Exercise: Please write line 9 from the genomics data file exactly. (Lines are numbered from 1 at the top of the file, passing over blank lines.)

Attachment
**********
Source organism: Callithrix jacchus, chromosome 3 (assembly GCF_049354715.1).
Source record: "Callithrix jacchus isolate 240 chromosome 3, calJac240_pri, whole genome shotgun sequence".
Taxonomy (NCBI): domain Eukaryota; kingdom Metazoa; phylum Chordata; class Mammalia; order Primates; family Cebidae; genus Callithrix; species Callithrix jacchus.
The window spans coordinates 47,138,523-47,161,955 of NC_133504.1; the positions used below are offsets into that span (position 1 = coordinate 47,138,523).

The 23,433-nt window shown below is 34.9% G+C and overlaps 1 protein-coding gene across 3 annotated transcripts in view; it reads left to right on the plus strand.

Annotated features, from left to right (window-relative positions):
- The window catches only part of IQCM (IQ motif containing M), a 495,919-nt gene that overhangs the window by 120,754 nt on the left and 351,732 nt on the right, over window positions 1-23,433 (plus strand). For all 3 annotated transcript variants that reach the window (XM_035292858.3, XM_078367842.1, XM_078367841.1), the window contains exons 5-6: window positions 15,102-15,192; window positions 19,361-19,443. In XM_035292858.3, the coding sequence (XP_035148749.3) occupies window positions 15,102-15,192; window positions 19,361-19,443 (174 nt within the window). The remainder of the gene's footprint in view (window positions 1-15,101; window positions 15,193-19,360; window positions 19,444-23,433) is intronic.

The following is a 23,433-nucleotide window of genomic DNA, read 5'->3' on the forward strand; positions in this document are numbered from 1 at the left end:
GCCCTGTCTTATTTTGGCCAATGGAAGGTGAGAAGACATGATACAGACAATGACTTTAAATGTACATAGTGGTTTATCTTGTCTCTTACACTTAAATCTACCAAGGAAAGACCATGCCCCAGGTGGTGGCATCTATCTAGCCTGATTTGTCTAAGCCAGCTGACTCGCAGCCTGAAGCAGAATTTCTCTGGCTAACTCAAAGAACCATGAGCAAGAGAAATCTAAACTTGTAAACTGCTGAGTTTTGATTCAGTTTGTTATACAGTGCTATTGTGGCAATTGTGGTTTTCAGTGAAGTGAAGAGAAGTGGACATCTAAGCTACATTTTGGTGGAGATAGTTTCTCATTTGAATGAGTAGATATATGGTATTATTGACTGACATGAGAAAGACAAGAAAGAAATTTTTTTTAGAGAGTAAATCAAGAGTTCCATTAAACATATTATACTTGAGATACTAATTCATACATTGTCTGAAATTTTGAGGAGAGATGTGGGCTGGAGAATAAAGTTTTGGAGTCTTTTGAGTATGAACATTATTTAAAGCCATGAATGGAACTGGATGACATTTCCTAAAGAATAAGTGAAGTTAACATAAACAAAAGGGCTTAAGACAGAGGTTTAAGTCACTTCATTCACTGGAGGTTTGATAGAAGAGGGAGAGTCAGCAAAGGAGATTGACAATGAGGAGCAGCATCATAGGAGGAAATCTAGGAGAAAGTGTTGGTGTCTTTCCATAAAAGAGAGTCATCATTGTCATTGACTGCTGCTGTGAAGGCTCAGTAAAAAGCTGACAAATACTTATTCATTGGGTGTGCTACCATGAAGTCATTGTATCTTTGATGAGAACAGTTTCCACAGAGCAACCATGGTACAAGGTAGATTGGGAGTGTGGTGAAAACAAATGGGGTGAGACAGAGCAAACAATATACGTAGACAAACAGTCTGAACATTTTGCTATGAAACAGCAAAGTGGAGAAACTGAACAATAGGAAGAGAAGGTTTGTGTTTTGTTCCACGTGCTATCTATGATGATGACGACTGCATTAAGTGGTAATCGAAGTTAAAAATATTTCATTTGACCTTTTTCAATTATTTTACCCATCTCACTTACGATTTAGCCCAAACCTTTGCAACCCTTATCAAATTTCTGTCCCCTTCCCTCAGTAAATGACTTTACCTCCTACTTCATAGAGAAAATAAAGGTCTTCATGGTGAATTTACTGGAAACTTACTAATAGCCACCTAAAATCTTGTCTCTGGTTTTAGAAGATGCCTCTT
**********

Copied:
GCCCTGTCTTATTTTGGCCAATGGAAGGTGAGAAGACATGATACAGACAATGACTTTAAATGTACATAGTGGTTTATCTTGTCTCTTACACTTAAATCTACCAAGGAAAGACCATGCCCCAGGTGGTGGCATCTATCTAGCCTGATTTGTCTAAGCCAGCTGACTCGCAGCCTGAAGCAGAATTTCTCTGGCTAACTCAAAGAACCATGAGCAAGAGAAATCTAAACTTGTAAACTGCTGAGTTTTGATTCAGTTTGTTATACAGTGCTATTGTGGCAATTGTGGTTTTCAGTGAAGTGAAGAGAAGTGGACATCTAAGCTACATTTTGGTGGAGATAGTTTCTCATTTGAATGAGTAGATATATGGTATTATTGACTGACATGAGAAAGACAAGAAAGAAATTTTTTTTAGAGAGTAAATCAAGAGTTCCATTAAACATATTATACTTGAGATACTAATTCATACATTGTCTGAAATTTTGAGGAGAGATGTGGGCTGGAGAATAAAGTTTTGGAGTCTTTTGAGTATGAACATTATTTAAAGCCATGAATGGAACTGGATGACATTTCCTAAAGAATAAGTGAAGTTAACATAAACAAAAGGGCTTAAGACAGAGGTTTAAGTCACTTCATTCACTGGAGGTTTGATAGAAGAGGGAGAGTCAGCAAAGGAGATTGACAATGAGGAGCAGCATCATAGGAGGAAATCTAGGAGAAAGTGTTGGTGTCTTTCCATAAAAGAGAGTCATCATTGTCATTGACTGCTGCTGTGAAGGCTCAGTAAAAAGCTGACAAATACTTATTCATTGGGTGTGCTACCATGAAGTCATTGTATCTTTGATGAGAACAGTTTCCACAGAGCAACCATGGTACAAGGTAGATTGGGAGTGTGGTGAAAACAAATGGGGTGAGACAGAGCAAACAATATACGTAGACAAACAGTCTGAACATTTTGCTATGAAACAGCAAAGTGGAGAAACTGAACAATAGGAAGAGAAGGTTTGTGTTTTGTTCCACGTGCTATCTATGATGATGACGACTGCATTAAGTGGTAATCGAAGTTAAAAATATTTCATTTGACCTTTTTCAATTATTTTACCCATCTCACTTACGATTTAGCCCAAACCTTTGCAACCCTTATCAAATTTCTGTCCCCTTCCCTCAGTAAATGACTTTACCTCCTACTTCATAGAGAAAATAAAGGTCTTCATGGTGAATTTACTGGAAACTTACTAATAGCCACCTAAAATCTTGTCTCTGGTTTTAGAAGATGCCTCTT